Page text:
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When they close the chocolate factory
(as they will) they take away character.
For my wife, this was part of her making
growing up in clouds of milk toffee, hard
centre days, and caramello? The Rose Garden
couldn’t compete, nor woolsorters’ arcades
or railway yards going, then gone, over
to diesel. Before days of chemical spills’
noxious fumes down the Bay road were
comforting scents by night and by morning,
tuned to voices of doves.
                                        A student
in long vacations she worked – no, nobody
worked, they were employed – at the chocolate factory:
her aunt had influence. But now, influence
of that kind doesn’t tell, the factory’s
to relocate in a country town.
Roundabout milkers must learn new language,
lift faces to speak vanilla, pastel-sweet fillings,
mints after dinner. Spicy liqueurs
set droplet stars on their eyelashes, but no
          Old identities won’t hear anymore,
incomers won’t know what they are talking
about. These have their own character,
their own scents,
                           they smell of credit cards,
short term loans, sharp practice, high rise, key monies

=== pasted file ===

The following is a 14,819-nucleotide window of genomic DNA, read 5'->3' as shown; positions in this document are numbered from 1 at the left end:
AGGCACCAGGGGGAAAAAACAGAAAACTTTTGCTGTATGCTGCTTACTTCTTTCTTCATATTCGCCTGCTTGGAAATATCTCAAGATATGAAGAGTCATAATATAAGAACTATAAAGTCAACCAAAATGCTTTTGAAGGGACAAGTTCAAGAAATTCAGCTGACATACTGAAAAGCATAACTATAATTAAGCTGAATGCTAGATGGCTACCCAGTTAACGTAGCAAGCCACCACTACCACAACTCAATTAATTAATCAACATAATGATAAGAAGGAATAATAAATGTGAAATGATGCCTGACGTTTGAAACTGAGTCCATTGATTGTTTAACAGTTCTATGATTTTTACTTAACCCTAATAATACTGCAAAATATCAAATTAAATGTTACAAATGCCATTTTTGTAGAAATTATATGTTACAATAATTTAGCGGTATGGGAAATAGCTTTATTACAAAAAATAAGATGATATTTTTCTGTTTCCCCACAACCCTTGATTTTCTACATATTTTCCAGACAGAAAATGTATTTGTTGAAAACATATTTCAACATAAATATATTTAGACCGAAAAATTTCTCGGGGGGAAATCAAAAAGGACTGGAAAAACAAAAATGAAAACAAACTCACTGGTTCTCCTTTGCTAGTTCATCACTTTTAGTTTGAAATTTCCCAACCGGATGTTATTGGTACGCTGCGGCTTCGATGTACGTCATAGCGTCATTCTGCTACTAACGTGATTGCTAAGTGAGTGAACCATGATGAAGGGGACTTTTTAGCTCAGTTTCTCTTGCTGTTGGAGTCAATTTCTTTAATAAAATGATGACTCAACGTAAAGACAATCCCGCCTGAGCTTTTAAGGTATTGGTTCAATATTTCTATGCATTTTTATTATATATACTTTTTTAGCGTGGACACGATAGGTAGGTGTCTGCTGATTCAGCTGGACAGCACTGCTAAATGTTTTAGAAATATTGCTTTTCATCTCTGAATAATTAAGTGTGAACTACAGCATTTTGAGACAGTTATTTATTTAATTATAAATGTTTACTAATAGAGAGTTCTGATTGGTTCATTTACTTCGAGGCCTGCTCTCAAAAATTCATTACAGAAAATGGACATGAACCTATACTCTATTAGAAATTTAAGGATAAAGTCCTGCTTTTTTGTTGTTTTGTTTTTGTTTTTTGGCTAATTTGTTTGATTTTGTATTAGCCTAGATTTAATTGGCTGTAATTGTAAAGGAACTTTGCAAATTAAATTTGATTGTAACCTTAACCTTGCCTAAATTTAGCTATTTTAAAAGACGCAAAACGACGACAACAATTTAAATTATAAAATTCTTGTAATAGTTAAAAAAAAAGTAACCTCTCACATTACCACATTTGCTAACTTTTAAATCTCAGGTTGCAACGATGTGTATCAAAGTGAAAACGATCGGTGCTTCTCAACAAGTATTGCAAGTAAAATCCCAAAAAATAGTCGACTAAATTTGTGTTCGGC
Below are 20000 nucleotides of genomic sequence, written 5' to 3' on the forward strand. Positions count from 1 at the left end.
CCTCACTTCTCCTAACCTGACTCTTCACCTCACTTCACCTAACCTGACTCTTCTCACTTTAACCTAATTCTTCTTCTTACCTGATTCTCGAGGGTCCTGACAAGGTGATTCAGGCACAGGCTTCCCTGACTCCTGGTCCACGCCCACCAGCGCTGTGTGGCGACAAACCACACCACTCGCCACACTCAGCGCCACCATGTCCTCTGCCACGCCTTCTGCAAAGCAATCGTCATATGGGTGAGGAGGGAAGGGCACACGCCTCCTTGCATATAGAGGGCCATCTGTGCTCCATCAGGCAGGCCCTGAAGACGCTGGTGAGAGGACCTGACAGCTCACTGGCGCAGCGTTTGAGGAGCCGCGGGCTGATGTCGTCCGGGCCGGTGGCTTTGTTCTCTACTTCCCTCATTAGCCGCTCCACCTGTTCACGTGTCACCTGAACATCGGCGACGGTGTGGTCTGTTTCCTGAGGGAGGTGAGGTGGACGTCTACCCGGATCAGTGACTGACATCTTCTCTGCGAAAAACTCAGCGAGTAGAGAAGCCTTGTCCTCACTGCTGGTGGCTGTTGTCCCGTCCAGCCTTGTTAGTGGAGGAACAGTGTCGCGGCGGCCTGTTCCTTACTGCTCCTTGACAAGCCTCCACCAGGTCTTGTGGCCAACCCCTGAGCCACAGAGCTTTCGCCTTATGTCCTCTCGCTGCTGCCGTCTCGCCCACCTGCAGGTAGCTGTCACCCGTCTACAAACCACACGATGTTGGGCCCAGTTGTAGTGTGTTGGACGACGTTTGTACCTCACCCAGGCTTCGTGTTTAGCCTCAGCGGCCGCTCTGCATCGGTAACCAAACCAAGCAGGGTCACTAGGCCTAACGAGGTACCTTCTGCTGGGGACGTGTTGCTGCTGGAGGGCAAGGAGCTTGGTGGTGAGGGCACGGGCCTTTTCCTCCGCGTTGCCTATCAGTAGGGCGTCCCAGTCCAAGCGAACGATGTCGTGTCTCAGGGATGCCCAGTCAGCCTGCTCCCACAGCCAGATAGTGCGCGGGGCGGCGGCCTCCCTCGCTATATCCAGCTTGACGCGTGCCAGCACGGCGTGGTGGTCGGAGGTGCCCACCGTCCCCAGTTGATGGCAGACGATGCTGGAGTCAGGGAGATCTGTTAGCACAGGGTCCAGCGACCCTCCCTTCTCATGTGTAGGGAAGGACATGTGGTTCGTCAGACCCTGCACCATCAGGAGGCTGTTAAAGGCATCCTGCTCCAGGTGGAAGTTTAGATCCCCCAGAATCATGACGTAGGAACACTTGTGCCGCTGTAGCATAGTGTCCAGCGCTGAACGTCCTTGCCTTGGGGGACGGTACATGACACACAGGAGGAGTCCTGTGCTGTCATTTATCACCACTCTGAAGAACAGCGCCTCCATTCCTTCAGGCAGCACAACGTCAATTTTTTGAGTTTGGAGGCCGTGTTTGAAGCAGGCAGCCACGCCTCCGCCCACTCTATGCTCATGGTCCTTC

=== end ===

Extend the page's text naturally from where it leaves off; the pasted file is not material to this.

and foreclosing.
In overvalued antique shops breathe success
or what seems tainted like success but never
a breath of the true nature, never no more
roasting brazil nuts, raisins, dark energy.
On any third day the dove will not return.
          Margaret, are you grieving? Yes, she is.
                                                                           31. 3. 88
Editor's note
Closing the Chocolate Factory: first published in Poetry NZ 1 (1990), 14; also in Auto/Biographies: KS’ second wife Margaret worked at the Heard’s Chocolate Factory in Parnell; Margaret, are you grieving? first line of Gerard Manley Hopkins’ poem ‘Spring and Fall’; Margaret Edgcumbe writes: ‘I grew up in Balfour Rd and Cleveland Rd, Parnell, above the Nestlés factory in the valley below (St George’s Bay Rd). I actually worked at the Heard’s Factory in Parnell Rd. My father knew Len Heard, but no influence was exerted to get me the job. I have never liked chocolate, particularly dark chocolate.’
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